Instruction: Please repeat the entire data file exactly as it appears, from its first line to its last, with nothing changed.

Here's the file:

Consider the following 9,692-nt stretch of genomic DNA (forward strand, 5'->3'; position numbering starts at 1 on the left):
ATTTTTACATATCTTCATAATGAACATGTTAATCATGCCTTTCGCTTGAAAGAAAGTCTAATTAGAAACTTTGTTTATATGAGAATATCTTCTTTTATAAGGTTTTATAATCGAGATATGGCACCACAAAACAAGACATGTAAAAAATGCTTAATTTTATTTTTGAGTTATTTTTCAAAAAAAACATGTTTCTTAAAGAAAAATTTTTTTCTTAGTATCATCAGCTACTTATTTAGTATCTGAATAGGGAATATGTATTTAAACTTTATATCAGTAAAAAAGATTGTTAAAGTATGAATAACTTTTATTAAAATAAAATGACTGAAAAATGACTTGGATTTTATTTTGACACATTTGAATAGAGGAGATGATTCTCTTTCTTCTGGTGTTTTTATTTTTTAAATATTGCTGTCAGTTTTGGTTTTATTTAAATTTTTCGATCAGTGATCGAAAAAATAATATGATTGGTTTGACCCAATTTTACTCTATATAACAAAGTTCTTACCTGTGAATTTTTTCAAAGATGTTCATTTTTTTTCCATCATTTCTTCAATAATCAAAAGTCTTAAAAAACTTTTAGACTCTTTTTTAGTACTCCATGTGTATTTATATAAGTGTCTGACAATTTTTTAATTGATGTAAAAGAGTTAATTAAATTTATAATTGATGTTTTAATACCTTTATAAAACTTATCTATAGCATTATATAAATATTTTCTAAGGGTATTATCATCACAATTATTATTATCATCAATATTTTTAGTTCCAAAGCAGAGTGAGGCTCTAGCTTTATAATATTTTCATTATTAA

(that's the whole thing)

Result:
Consider the following 9,692-nt stretch of genomic DNA (forward strand, 5'->3'; position numbering starts at 1 on the left):
ATTTTTACATATCTTCATAATGAACATGTTAATCATGCCTTTCGCTTGAAAGAAAGTCTAATTAGAAACTTTGTTTATATGAGAATATCTTCTTTTATAAGGTTTTATAATCGAGATATGGCACCACAAAACAAGACATGTAAAAAATGCTTAATTTTATTTTTGAGTTATTTTTCAAAAAAAACATGTTTCTTAAAGAAAAATTTTTTTCTTAGTATCATCAGCTACTTATTTAGTATCTGAATAGGGAATATGTATTTAAACTTTATATCAGTAAAAAAGATTGTTAAAGTATGAATAACTTTTATTAAAATAAAATGACTGAAAAATGACTTGGATTTTATTTTGACACATTTGAATAGAGGAGATGATTCTCTTTCTTCTGGTGTTTTTATTTTTTAAATATTGCTGTCAGTTTTGGTTTTATTTAAATTTTTCGATCAGTGATCGAAAAAATAATATGATTGGTTTGACCCAATTTTACTCTATATAACAAAGTTCTTACCTGTGAATTTTTTCAAAGATGTTCATTTTTTTTCCATCATTTCTTCAATAATCAAAAGTCTTAAAAAACTTTTAGACTCTTTTTTAGTACTCCATGTGTATTTATATAAGTGTCTGACAATTTTTTAATTGATGTAAAAGAGTTAATTAAATTTATAATTGATGTTTTAATACCTTTATAAAACTTATCTATAGCATTATATAAATATTTTCTAAGGGTATTATCATCACAATTATTATTATCATCAATATTTTTAGTTCCAAAGCAGAGTGAGGCTCTAGCTTTATAATATTTTCATTATTAA